Bulletin No. 1
January 4, 1994
Influenza Virus Brings Season's Sniffles to Alaska
Alaska's first laboratory-confirmed case of influenza in this winter's flu season was a Juneau patient who became ill on November 3. By December 29, 22 isolates of influenza virus were confirmed by the State Laboratory; all but four cases occurred after December 15. Of the cases, 8 were in Fairbanks, 5 in Anchorage, 2 in Nome, 2 in McGrath, and one each in Glennallen, Gambell, Gakona, Cordova, and Juneau.
All cases have been type A; so far, 4 have been confirmed type A/Beijing virus. Prior to mid-December, the laboratory had identified mostly parainfluenza virus (mostly type I); enterovirus, adenovirus, and coxsackievirus were also identified.
The U.S. Centers for Disease Control and Prevention reports that levels of influenza activity were higher than normal for the month of November. Type A isolates predominated.
Vaccination usually results in protective levels of antibody 2 weeks following administration. The Section of Epidemiology recommends that nursing homes and facilities housing elderly persons ensure that their residents have received vaccine.
Because of the predominance of type A virus, the antiviral drugs amantadine and rimantadine may be successful in preventing illness in unvaccinated persons or in recently vaccinated persons. In studies with otherwise healthy young adults and children, amantadine has been proven to be 70-90% effective in preventing illness caused by naturally occurring strains of type A influenza virus if administered prior to and throughout an epidemic period.
The Section of Epidemiology strongly encourages physicians to participate in influenza virus surveillance. Knowing regional trends of viral illnesses helps health care providers to identify optimal prevention and treatment strategies.
Successful isolation of influenza virus is increased if nasal washes or nasopharyngeal swabs are collected from patients during the first 1-3 days of their illness. Culture materials and viral testing are available free-of-charge. Culture materials may be obtained from any of the three State Public Health Laboratories located in Juneau, Fairbanks, and Anchorage; testing is performed in Fairbanks.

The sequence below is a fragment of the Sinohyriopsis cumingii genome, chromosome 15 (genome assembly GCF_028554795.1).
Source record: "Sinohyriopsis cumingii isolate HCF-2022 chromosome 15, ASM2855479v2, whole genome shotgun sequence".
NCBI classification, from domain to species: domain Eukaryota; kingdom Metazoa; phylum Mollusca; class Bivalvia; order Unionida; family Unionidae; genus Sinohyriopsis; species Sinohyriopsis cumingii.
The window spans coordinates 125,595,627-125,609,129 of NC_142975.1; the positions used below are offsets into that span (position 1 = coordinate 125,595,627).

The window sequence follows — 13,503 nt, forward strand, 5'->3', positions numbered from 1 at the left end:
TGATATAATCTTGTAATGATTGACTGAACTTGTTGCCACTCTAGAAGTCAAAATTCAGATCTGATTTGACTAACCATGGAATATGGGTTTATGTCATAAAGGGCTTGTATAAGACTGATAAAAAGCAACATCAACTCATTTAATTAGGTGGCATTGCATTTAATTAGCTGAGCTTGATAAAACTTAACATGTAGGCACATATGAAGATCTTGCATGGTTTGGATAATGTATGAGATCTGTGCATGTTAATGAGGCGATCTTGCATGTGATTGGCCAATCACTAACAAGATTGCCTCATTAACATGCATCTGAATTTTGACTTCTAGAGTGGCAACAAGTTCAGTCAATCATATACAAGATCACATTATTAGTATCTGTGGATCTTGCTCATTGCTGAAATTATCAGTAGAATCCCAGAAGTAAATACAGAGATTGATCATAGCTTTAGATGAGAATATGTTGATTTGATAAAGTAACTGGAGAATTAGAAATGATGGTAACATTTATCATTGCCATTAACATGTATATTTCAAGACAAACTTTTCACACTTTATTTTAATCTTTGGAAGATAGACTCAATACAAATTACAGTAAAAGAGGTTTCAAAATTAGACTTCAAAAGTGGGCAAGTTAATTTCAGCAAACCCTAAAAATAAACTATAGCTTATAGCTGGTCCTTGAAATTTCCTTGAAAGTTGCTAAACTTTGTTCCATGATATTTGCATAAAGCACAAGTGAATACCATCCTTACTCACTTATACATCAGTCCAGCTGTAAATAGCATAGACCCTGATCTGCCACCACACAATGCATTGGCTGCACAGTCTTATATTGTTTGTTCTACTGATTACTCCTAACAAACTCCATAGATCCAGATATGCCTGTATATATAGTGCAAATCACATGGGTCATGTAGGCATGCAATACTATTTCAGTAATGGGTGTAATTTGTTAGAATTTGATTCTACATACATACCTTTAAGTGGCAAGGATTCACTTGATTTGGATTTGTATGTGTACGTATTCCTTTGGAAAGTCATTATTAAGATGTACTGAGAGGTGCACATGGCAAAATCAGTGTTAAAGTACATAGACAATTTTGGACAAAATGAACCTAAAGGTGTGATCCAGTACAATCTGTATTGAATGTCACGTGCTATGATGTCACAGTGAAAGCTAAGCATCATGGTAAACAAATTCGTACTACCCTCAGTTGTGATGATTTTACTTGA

Unusual occurrences of influenza-like illness, particularly illness outbreaks among vulnerable people such as nursing home residents or hospital patients, should be reported immediately to the Section of Epidemiology.
The Alaska Pregnancy Risk Assessment Monitoring System (PRAMS) Project, an ongoing survey of mothers of newborns conducted by the Alaska Division of Public Health, provides additional information on the health risk behaviors and circumstances of pregnant women. Data from 2,975 mothers whose babies were born in Alaska during 1990 and 1991. These data became available for analysis in November 1993 and have been weighted to reflect the total statewide population of Alaskan women with live births during this period. Overall, 92% of respondents reported that a doctor or nurse had asked them about their alcohol consumption. One-in-20 mothers (5%) reported they were not asked by their prenatal care provider if they drank alcoholic beverages. Only 77% reported that a doctor or nurse counseled them about the effects of drinking on their baby. One-in-6 mothers (18%) who drank during the third trimester reported that a doctor or nurse did not counsel them about possible effects of drinking during pregnancy.
For additional information about the Alaska PRAMS Project, or to be placed on the Alaska PRAMS mailing list, contact: MaryAnn Vandecastle, Alaska Division of Public Health, Section of Maternal, Child and Family Health, P.O. Box 110612, Juneau, AK 99811-0612.